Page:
A request to serve beer and wine at an eastside coffeehouse drew a large crowd to the Kalispell City Council meeting Feb. 7, with the majority testifying in favor of the proposal.
The Boiler Room, located at 535 Eighth St. E. as part of the Eastside Brick development, has asked for an amendment to the planned unit development (PUD) for the neighborhood that would allow the establishment to serve beer and wine under an on-premises consumption license. Its application for the transfer of the license is currently pending with the Montana Department of Revenue.
The issue has been playing out publicly, with several neighborhood residents opposed to the request, saying it would increase noise in the neighborhood, and it’s unsafe to introduce the sale of alcohol so close to Hedges Elementary School and its playground.
At the public hearing, at which no votes were made by the council, 21 people spoke up, with 13 in favor of the Boiler Room’s request (though that number included staff and co-owners of the coffeehouse) and seven opposed. One person didn’t offer an opinion.
Vince Padilla, the managing member of The Boiler Room, said his intent was not to turn his business into a bar, but to grow it with the ability to serve a glass of beer or wine to those gathering in the evening to eat or watch live music.
“We’re not going to sell less expensive product to encourage more consumption,” Padilla told the council. “What we’re merely wanting to offer is something other than coffee to our customers, just as you would have in a restaurant.”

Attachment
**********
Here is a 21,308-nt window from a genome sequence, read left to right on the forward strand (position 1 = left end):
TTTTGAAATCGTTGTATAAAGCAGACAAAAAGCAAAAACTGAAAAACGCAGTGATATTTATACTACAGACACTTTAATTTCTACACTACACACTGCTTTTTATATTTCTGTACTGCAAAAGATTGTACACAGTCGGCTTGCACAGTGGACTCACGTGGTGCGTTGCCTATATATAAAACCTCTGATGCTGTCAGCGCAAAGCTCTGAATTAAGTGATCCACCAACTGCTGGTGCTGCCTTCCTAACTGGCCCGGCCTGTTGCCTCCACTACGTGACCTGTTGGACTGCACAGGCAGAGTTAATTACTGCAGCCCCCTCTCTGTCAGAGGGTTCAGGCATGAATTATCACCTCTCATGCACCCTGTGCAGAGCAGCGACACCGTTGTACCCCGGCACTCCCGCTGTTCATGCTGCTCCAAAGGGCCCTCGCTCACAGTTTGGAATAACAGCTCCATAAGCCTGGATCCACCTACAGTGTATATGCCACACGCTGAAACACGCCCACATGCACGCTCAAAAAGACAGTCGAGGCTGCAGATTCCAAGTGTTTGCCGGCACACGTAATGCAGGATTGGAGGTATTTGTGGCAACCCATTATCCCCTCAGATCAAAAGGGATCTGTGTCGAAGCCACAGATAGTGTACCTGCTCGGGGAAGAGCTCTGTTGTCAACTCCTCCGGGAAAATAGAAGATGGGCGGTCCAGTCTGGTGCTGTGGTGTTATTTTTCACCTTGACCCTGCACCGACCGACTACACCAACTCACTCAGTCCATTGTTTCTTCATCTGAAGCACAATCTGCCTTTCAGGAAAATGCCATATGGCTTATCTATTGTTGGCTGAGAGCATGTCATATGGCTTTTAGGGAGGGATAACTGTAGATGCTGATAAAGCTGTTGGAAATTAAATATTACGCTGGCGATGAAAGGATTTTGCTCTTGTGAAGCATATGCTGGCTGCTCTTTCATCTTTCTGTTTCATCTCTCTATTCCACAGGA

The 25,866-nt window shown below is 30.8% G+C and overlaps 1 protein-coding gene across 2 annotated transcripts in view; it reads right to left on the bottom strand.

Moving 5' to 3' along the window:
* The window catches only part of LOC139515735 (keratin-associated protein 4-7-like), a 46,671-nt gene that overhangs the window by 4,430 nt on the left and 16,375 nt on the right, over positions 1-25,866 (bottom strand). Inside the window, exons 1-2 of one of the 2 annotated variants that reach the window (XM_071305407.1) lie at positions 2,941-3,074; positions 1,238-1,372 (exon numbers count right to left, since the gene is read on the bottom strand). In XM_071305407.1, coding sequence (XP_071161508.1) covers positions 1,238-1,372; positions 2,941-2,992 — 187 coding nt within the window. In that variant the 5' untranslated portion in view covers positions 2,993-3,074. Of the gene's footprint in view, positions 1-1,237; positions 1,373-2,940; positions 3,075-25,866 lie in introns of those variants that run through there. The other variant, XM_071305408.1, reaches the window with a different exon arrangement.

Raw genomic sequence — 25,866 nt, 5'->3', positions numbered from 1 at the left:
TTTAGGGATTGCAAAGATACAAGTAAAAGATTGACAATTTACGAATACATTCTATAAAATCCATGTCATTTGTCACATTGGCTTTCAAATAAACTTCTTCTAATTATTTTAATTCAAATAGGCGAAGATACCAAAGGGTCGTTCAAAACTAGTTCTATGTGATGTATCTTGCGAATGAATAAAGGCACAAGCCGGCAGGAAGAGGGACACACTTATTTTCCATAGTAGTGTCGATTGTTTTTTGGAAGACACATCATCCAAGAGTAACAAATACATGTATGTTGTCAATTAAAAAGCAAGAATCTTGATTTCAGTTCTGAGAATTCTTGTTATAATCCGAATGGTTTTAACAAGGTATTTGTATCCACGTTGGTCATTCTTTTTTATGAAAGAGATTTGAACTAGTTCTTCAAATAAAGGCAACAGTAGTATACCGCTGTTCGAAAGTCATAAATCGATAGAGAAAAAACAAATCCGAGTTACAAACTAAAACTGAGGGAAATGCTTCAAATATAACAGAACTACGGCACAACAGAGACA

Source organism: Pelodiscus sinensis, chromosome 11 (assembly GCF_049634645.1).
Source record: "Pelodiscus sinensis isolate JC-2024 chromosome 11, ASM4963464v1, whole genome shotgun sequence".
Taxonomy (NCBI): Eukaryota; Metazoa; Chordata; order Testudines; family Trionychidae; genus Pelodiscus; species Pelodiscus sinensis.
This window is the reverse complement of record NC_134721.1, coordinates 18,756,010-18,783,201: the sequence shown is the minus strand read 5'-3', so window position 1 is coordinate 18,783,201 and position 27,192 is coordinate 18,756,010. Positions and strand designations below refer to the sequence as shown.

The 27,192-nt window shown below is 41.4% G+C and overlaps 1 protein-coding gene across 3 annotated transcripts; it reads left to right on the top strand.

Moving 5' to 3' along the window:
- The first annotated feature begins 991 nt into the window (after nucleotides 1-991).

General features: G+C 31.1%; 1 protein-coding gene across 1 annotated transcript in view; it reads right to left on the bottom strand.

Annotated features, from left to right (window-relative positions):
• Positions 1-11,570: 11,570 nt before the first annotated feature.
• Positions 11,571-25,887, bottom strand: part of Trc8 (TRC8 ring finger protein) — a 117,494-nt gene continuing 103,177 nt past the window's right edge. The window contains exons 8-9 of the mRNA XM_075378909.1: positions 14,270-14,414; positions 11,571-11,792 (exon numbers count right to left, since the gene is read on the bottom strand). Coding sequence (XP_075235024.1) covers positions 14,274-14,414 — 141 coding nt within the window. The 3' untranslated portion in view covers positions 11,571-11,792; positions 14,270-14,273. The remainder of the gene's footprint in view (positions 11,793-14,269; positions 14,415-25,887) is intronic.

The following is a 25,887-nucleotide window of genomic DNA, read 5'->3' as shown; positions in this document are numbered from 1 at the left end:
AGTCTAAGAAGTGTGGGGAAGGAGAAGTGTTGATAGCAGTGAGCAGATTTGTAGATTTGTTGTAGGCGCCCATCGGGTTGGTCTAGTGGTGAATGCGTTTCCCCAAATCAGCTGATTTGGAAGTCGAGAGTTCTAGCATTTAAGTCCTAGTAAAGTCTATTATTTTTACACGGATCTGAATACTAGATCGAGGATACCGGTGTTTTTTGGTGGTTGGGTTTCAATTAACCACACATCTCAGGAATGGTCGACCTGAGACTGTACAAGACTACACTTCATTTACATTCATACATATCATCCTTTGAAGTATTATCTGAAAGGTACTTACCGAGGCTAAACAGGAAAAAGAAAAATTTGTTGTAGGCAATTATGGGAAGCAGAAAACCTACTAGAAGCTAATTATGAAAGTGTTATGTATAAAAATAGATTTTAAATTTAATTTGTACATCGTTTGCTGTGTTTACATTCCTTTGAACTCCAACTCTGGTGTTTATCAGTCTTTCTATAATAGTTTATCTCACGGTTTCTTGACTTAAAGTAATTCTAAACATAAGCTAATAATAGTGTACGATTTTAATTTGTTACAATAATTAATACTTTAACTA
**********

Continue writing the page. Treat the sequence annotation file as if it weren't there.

He added that The Boiler Room would only serve alcohol between the hours of 4 p.m. and 10 p.m., when Hedges school is not in session.
Supporters of the request said Kalispell needs more venues where customers can have beer or wine in the evening, accompanied by live music, and that the Boiler Room’s previous positive contributions to the neighborhood demonstrate integrity and a willingness to follow through on stated intentions by its ownership.
“I see nothing wrong with his proposal to offer a little tasteful ambience in the evening,” John Hinchey said. “I have five grandchildren at Hedges.”
Billings attorney James Healow spoke on behalf of Vicki Dunaway, the owner of the beer and wine license who wishes to transfer it from its previous location at Tacos Caliente to The Boiler Room. Healow urged council members to put as many restrictions and conditions on the PUD amendment as they saw fit.
“This is a capitalistic society that rewards people who are able to adapt and evolve,” Healow said. “The alternative to The Boiler Room with beer and wine might be empty storefront.”
“You’ve got some righteous business people here, trying to do a righteous thing, trying to make a living in a tough economy and you should let them do it,” he added.
Opponents of the request, however, argued against introducing alcohol of any kind to a neighborhood where kids can currently safely travel from their homes to the Hedges school and playground.
Greg Ennis said his two young children regularly walk from his house in the neighborhood to their grandmother’s, which is nearby.
“Having alcohol served right across from the school – I just don’t see how it could be allowed,” Ennis said.
“I appreciate the fact that people need to make a living in this economy,” he added. “I don’t want to introduce this to our nice neighborhood.”
Other neighbors said, contrary to supporters of the request, that they have had serious noise problems from musical performances at the Boiler Room in the past, and fear it will only get worse with beer and wine being served.
“They play loud music all summer long, obnoxious music,” Floyd Bechtold said. “I think I have the right to peace and quiet like (Padilla) goes home at night and gets his peace and quiet.”
“If it’s inside or outside, it’s still too loud that I can hear it across the street,” Bechtold added. “He calls this respecting his neighbors?”
The issue comes before council again on Feb. 22.
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